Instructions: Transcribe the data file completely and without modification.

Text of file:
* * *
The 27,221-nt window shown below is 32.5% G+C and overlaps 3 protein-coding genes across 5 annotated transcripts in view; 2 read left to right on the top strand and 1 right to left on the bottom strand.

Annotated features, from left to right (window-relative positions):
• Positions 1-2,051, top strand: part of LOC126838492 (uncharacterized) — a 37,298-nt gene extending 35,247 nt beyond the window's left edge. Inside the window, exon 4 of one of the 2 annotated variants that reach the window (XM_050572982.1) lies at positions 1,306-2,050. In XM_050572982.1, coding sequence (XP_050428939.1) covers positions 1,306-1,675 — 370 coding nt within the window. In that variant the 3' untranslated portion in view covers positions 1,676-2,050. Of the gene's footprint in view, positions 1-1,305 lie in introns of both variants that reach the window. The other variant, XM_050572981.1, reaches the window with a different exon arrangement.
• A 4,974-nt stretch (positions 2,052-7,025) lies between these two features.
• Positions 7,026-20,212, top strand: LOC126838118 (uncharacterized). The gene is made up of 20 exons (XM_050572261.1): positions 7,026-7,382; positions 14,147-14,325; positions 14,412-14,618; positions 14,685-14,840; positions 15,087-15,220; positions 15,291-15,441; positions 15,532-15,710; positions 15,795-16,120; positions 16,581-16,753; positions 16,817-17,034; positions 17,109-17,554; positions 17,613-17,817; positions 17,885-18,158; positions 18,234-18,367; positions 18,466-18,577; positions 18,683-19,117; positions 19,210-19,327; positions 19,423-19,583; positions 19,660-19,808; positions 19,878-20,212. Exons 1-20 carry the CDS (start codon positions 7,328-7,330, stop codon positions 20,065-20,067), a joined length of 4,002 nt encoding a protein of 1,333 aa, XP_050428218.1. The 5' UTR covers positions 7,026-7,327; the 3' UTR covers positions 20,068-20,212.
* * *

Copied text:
The 27,221-nt window shown below is 32.5% G+C and overlaps 3 protein-coding genes across 5 annotated transcripts in view; 2 read left to right on the top strand and 1 right to left on the bottom strand.

Annotated features, from left to right (window-relative positions):
• Positions 1-2,051, top strand: part of LOC126838492 (uncharacterized) — a 37,298-nt gene extending 35,247 nt beyond the window's left edge. Inside the window, exon 4 of one of the 2 annotated variants that reach the window (XM_050572982.1) lies at positions 1,306-2,050. In XM_050572982.1, coding sequence (XP_050428939.1) covers positions 1,306-1,675 — 370 coding nt within the window. In that variant the 3' untranslated portion in view covers positions 1,676-2,050. Of the gene's footprint in view, positions 1-1,305 lie in introns of both variants that reach the window. The other variant, XM_050572981.1, reaches the window with a different exon arrangement.
• A 4,974-nt stretch (positions 2,052-7,025) lies between these two features.
• Positions 7,026-20,212, top strand: LOC126838118 (uncharacterized). The gene is made up of 20 exons (XM_050572261.1): positions 7,026-7,382; positions 14,147-14,325; positions 14,412-14,618; positions 14,685-14,840; positions 15,087-15,220; positions 15,291-15,441; positions 15,532-15,710; positions 15,795-16,120; positions 16,581-16,753; positions 16,817-17,034; positions 17,109-17,554; positions 17,613-17,817; positions 17,885-18,158; positions 18,234-18,367; positions 18,466-18,577; positions 18,683-19,117; positions 19,210-19,327; positions 19,423-19,583; positions 19,660-19,808; positions 19,878-20,212. Exons 1-20 carry the CDS (start codon positions 7,328-7,330, stop codon positions 20,065-20,067), a joined length of 4,002 nt encoding a protein of 1,333 aa, XP_050428218.1. The 5' UTR covers positions 7,026-7,327; the 3' UTR covers positions 20,068-20,212.